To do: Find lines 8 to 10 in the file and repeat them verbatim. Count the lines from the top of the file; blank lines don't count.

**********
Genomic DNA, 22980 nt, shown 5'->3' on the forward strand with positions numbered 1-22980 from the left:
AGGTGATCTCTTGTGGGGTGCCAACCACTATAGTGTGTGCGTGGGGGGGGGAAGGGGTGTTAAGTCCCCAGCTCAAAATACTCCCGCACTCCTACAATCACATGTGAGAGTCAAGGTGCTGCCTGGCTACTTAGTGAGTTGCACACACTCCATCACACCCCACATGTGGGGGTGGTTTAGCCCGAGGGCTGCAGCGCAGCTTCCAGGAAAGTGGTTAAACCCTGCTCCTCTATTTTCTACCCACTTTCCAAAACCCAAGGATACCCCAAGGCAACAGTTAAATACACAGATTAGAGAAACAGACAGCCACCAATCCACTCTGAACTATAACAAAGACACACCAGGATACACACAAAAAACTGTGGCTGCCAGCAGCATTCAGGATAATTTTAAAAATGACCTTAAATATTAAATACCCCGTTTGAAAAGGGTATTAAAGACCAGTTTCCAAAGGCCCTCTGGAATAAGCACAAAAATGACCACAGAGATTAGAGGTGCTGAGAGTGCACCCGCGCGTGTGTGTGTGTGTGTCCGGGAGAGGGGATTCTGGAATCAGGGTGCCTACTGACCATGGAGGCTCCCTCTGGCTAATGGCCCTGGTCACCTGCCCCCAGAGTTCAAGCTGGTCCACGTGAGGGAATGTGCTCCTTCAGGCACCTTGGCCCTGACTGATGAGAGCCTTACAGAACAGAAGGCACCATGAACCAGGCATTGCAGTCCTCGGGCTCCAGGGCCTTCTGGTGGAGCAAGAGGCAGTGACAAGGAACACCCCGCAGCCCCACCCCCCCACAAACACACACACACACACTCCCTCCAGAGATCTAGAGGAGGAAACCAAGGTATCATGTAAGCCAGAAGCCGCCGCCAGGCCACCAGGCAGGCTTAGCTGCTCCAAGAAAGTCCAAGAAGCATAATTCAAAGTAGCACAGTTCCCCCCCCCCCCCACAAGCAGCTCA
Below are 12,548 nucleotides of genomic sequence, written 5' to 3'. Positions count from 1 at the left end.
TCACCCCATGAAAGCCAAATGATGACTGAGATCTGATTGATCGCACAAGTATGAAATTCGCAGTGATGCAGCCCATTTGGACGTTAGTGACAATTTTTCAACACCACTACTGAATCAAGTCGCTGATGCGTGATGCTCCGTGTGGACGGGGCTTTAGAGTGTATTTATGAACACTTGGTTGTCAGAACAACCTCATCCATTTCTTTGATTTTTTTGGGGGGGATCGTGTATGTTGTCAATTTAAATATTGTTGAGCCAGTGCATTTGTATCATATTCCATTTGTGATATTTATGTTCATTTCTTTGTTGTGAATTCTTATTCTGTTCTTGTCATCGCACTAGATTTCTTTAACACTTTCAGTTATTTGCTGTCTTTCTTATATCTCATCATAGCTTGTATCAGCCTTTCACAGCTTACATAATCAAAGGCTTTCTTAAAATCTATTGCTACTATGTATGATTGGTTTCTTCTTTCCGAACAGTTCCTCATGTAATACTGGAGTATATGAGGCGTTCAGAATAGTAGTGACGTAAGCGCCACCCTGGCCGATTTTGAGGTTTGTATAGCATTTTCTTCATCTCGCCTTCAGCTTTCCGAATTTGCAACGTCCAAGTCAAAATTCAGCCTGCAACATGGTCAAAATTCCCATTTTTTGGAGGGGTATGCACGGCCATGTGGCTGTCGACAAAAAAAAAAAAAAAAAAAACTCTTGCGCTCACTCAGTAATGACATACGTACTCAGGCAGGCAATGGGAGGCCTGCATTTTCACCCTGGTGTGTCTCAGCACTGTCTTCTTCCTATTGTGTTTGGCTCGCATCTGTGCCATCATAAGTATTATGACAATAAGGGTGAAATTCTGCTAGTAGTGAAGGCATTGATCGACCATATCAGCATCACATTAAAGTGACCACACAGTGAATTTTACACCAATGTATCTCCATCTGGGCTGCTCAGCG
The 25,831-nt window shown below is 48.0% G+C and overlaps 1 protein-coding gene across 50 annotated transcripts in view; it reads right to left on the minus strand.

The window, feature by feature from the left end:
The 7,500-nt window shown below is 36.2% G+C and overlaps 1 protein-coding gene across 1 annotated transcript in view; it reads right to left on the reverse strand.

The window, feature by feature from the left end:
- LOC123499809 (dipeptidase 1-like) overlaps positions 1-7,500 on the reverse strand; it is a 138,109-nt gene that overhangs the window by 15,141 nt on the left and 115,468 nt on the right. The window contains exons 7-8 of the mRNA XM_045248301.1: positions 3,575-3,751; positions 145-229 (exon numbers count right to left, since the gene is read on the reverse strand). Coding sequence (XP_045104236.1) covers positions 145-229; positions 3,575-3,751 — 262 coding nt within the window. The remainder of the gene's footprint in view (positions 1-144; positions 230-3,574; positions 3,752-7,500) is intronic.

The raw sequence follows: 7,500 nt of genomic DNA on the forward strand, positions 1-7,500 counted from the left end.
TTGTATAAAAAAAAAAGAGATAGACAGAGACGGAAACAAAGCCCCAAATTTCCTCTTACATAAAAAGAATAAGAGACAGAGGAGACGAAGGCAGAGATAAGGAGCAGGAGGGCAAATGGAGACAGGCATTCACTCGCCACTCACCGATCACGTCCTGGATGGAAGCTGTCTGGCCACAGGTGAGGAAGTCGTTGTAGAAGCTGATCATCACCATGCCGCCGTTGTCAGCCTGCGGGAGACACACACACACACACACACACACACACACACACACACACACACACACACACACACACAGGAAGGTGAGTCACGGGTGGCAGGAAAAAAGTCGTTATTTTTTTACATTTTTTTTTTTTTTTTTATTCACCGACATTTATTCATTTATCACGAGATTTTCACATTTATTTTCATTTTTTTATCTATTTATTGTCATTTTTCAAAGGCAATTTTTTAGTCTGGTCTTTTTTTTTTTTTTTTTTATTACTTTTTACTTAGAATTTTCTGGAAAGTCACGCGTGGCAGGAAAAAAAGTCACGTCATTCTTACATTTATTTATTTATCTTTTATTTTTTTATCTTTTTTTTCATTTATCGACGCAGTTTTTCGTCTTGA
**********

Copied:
The window, feature by feature from the left end:
- LOC123499809 (dipeptidase 1-like) overlaps positions 1-7,500 on the reverse strand; it is a 138,109-nt gene that overhangs the window by 15,141 nt on the left and 115,468 nt on the right. The window contains exons 7-8 of the mRNA XM_045248301.1: positions 3,575-3,751; positions 145-229 (exon numbers count right to left, since the gene is read on the reverse strand). Coding sequence (XP_045104236.1) covers positions 145-229; positions 3,575-3,751 — 262 coding nt within the window. The remainder of the gene's footprint in view (positions 1-144; positions 230-3,574; positions 3,752-7,500) is intronic.

The raw sequence follows: 7,500 nt of genomic DNA on the forward strand, positions 1-7,500 counted from the left end.